In the News item

Opinion: Turn On The TAP For Incarcerated New Yorkers

January 28th, 2020

An op-ed by George Chocos, assistant director of program management, Executive Education: “In 2001, I was one of over 70,000 people in what was then called the New York State Department of Correctional Services. This was six years after the 1994 Crime Bill ended Pell Grant eligibility for people in prison. One year later, New York followed suit, ending the Tuition Assistance Program (TAP) for incarcerated students.”

In the News item

Sustainable Investing Matters Tactically As Well As Morally

January 23rd, 2020

“[F]or-profit impact investing is significant because it leverages the powerful forces of capitalism to address challenges at a scale that governments and nonprofits can’t match,” notes Leslie Crutchfield, executive director of Georgetown University’s Business for Impact. “Consider that the total economic activity of corporations ($23.1 trillion) dwarfs that of government ($3.1 trillion) and of the nonprofit sector ($1.2 trillion).”

In the News item

How Gender Equality Can Be Achieved At Business School

January 18th, 2020

According to ‘Iolani L. Bullock, director of MBA admissions at Georgetown University’s McDonough School of Business, today’s companies want to hire graduates who know how to work in a diverse and inclusive environment. She’s currently working towards a gender balanced program at McDonough.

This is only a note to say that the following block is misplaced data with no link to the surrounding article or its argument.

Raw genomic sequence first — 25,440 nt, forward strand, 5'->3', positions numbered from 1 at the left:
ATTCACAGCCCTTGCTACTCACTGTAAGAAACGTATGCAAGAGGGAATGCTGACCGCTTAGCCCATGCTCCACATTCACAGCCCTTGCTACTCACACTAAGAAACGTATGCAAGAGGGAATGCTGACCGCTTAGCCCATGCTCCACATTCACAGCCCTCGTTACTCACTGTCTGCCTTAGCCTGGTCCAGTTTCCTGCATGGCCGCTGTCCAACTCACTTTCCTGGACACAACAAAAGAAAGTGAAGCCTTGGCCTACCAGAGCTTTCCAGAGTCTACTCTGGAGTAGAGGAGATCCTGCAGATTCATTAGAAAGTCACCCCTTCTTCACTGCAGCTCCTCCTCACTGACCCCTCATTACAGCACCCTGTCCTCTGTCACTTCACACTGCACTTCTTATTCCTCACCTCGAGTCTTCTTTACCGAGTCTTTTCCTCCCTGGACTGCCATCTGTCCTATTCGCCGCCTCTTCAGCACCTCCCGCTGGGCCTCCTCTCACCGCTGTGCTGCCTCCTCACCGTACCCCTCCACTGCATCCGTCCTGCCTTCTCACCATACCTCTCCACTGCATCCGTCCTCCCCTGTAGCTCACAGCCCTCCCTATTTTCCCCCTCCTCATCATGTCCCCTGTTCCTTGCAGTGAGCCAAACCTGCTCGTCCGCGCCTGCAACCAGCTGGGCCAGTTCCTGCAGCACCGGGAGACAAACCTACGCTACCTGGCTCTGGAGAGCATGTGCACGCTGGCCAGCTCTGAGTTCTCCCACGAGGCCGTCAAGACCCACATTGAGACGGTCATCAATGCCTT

In the News item

FLASH FRIDAY: Re-Imagining Reg NMS

January 17th, 2020

Reg NMSs influence has extended beyond U.S. market centers. The rest of the world is moving towards a Reg NMS framework, said James Angel, associate professor at Georgetown University’s McDonough School of Business. Europe is trying to harmonize banks, and there have been similar efforts in Canada, Australia, and Japan, Angel noted. Regulatory thinking has gone towards a Reg NMS world.

In the News item

What It Takes To Make Clothes In The USA

January 17th, 2020

Production rapidly shifted away from the U.S. in the 1990s, when about half of the nation’s clothing was domestically manufactured, says Pietra Rivoli, an economist at Georgetown University and author of “The Travels of a T-Shirt in the Global Economy.”

In the News item

Your Vote Almost Certainly Won’t Matter. On Election Day, Work And Donate Your Earnings.

January 17th, 2020

An op-ed by Jason Brennan, Robert J. and Elizabeth Flanagan Family Term Associate Professor: “Voting looks and feels good, but it does not mean you have done any good. If you want to help others, spend Election Day working and then donate your earnings to a GiveWell.org charity. You’ll do thousands of times more good than any voter.”